A True Story to Motivate Students to Read More

 

Reading while eating

Reading every chance you get.

An international student, Emily, was really struggling with the grammar in her writing assignments.  Even though she worked with a tutor, she was continuously making basic mistakes.  Last fall, we reluctantly promoted her to my higher-level Writing course.  She started out as the third lowest in grammar-in-writing skills out of 17 students.  Ten weeks later, she was the second best.  I was totally amazed!

At the end of the Fall term, she passed my class and then took English Comp (English 101) during the Winter term.  She got an A.

I had a chance to talk to her about her remarkable turn-around.  What she did is not beyond what other students can do.  After that opportunity that I had to talk to her, every term, I share with all my students her story.  Here is the PowerPoint that I use to do this in case you’d like to tell your students about how a peer of theirs was able to improve the grammar in her writing in a relatively short time.  True story about improving grammar in writing thru reading

I’ll summarize what she had done below.

That Fall term, Emily was concerned about an academic course that she was planning to take during Winter term, so she decided to read as much as she could about the subject area before January.  She went to the library and found several books.  But, she realized that since she could only check them out for three weeks, she’d need to be focused in order to read through all of them in three months.  She told me that during that fall, all she did whenever she wasn’t doing assignments was read those books.  She didn’t play video games, didn’t spend time on social media, didn’t go to parties, didn’t watch TV, etc.  She just read.  Not surprisingly, she learned a lot about the subject area, but to me, the most astonishing  result was that her grammar improved so dramatically almost as a byproduct.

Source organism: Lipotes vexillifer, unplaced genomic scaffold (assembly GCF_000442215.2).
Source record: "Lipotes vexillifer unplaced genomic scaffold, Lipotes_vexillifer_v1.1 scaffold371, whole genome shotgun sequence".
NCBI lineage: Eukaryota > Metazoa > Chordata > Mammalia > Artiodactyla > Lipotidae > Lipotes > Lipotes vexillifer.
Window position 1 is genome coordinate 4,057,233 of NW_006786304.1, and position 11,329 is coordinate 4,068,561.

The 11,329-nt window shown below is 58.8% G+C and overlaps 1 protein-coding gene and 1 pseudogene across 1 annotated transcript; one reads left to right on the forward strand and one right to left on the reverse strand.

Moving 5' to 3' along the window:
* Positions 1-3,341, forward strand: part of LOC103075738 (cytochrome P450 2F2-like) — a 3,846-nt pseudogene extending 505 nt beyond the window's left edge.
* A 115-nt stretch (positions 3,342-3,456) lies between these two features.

It’s not unusual to get students in higher-level Writing classes who still struggle with their grammar on assignments.  Having them do more grammar exercises is not an effective means for improvement.  But if they are determined to really improve, the story of Emily can give them a direction.  Best of all, they can benefit from reading anything that is at their reading level; it doesn’t have to be an academic text.  It can even be a novel or magazine article.  They just need to be dedicated.

David Kehe

Leave a Reply

Fill in your details below or click an icon to log in:

WordPress.com Logo

You are commenting using your WordPress.com account. Log Out / Change )

Twitter picture

You are commenting using your Twitter account. Log Out / Change )

Facebook photo

You are commenting using your Facebook account. Log Out / Change )

Google+ photo

You are commenting using your Google+ account. Log Out / Change )

Connecting to %s